Having a good story — getting messaging right, in the jargon of marketing — has always been a key element in building and maintaining a brand. Whether the brand refers to a product, a corporation, a personality or even a particular government, telling a good story has always been part of the elevator pitch.
After all, spinning a yarn has been humans’ way of transmitting stories, histories, and cultural traditions to one another since time immemorial.
Simon Kelly, CEO of Story Worldwide, has elevated the ‘storyline’ to the paramount factor in branding — a necessary response, he says, to the rise of social media and the disintermediation of relationships between brand and audience.
Kelly spoke with Karma Contributing Editor, Michael Moran, about why he thinks smart storytelling tactics should be part of every company’s brand strategy.
Michael Moran: Why is storytelling so crucial to getting ahead in today’s media landscape?
Simon Kelly: Because traditional advertising is becoming less and less effective — and the reason for that is that consumers have the ability to shut you out of their lives. You cannot interrupt the content that they're enjoying, whether it's with traditional TV, where they can cut the cord and stream video that cuts you out, or with digital advertising, because people have downloaded ad blockers on their browsers. The only way you can reach consumers in what we call the Post Advertising Age is not to interrupt the content, but to be the content.
Michael Moran: How do you determine what motivates an individual?
Kelly: If you really want to resonate with an individual, you have to understand that individual's concerns, and the only way you can do that is to unpack the data. Think about the way that investigative journalists get to the truth of a subject: they keep asking questions. So, keep asking why. If you can continue to keep asking why, then you'll understand what those individual stories are.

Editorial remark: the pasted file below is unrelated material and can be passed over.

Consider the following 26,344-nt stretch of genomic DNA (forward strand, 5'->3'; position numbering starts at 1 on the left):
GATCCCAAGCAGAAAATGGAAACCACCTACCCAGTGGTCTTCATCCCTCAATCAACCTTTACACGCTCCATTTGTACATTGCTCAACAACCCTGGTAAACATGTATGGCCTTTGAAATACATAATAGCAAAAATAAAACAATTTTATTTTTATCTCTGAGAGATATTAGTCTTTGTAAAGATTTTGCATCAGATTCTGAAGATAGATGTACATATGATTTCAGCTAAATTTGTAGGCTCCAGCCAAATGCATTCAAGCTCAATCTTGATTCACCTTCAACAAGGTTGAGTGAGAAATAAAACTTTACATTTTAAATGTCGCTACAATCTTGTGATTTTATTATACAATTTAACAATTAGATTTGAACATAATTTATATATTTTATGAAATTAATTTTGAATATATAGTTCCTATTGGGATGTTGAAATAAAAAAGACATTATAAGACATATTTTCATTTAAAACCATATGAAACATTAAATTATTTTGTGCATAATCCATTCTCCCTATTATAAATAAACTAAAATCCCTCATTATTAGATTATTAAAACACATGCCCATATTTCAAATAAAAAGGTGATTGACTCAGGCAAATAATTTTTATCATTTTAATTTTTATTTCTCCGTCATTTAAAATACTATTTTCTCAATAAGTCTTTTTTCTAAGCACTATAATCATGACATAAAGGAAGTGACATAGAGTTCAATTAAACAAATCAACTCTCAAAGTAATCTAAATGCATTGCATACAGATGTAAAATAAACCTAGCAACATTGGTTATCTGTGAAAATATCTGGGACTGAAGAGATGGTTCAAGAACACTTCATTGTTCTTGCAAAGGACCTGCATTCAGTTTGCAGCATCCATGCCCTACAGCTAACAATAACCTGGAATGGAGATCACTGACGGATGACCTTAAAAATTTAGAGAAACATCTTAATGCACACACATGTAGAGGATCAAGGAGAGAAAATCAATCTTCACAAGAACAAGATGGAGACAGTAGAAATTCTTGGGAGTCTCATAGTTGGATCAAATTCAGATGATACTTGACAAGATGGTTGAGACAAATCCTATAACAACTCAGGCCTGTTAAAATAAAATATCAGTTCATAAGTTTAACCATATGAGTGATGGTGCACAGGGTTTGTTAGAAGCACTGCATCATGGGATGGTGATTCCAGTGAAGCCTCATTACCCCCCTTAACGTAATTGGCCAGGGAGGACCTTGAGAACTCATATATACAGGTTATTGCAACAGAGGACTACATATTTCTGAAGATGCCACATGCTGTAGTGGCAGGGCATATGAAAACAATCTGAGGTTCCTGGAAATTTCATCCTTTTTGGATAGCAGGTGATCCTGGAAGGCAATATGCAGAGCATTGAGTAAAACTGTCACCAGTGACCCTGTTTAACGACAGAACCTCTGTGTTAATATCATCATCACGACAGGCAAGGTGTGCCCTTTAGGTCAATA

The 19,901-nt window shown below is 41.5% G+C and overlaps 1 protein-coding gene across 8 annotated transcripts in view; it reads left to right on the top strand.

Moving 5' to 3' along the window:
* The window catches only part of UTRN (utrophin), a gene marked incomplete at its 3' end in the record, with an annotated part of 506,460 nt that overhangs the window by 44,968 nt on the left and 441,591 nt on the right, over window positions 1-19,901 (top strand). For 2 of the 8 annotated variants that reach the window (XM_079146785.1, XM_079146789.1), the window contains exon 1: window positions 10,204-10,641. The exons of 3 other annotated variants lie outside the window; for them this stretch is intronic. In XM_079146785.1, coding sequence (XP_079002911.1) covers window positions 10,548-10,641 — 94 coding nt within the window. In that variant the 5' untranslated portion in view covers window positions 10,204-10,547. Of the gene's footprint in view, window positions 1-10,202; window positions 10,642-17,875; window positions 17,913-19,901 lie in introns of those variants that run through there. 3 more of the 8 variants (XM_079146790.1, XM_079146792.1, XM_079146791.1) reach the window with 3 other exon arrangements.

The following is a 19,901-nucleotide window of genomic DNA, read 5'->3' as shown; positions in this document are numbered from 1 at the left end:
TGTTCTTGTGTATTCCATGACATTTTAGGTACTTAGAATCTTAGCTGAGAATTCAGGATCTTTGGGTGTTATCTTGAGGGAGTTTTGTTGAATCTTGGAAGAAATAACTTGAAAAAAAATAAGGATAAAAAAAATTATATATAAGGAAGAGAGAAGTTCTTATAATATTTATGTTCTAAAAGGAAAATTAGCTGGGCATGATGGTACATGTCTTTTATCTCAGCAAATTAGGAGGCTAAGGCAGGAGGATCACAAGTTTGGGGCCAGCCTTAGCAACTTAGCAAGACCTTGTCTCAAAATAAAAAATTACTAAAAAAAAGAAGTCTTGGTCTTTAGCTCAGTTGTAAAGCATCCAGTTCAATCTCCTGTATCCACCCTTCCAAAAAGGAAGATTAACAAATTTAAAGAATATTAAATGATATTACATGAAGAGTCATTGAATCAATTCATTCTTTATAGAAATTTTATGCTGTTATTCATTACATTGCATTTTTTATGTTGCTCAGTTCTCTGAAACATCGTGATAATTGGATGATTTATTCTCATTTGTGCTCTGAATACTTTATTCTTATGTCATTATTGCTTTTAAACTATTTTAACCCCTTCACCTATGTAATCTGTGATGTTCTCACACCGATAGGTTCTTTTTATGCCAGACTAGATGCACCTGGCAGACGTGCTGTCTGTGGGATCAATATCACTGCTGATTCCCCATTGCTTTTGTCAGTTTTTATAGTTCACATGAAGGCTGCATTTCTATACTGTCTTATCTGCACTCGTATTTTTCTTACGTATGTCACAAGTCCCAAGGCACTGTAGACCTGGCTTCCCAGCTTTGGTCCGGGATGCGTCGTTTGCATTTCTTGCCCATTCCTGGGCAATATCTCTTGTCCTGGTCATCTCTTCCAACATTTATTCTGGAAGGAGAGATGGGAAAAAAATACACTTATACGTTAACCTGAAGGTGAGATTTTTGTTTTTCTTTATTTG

There are emotional stimuli that we respond to and that's true of pretty much any investment decision that we make. Take choosing a bank: Would you want to go with some of the faceless corporates that are out there? Sometimes, perhaps we do, because of a sense of security in long-established brands, such as JP Morgan Chase, or Bank of America. But also I think we, as humans, are hardwired to respond to the sense of community emanating from a brand, and that is when having a story really matters.
Michael Moran: What are the key elements of storytelling?
Kelly: Aristotle believed that there are three modes of persuasion: logos, ethos, and pathos. And I think that the marketing world, the finance world, and the investment world, have all been focused on ethos and logos to the detriment of pathos over the last 50 to 100 years. It's all about features. It's all about product, facts, interest rates, percentages, and so on. Nobody cares about those. People care about stories. It's as simple as that.
We used to work with Bank of America to produce their annual report. Maybe some of the investors care about the percentages of profit gains,growth patterns, and new products. But the biggest response to any of the features in this dry annual report we ever got was to the stories we told about a new product called SafeSend, which was a way for non-Americans to send money back to their home countries.
It was proof to us, and to Bank of America, that approaching even a financial product from a human interest perspective elicits an emotional response in investors and creates an authentic experience for them. They heard from individuals whose lives were positively impacted by the new product, and could buy into the security of knowing that the bank’s customers were not getting scammed by other types of “send money home” companies.
Those stories resonate throughout the investment world.The more you can think about how to drill down into the stories where your business positively impacts people's lives, the more they are true, and the more they are stories that you own, the more successful you're going to be.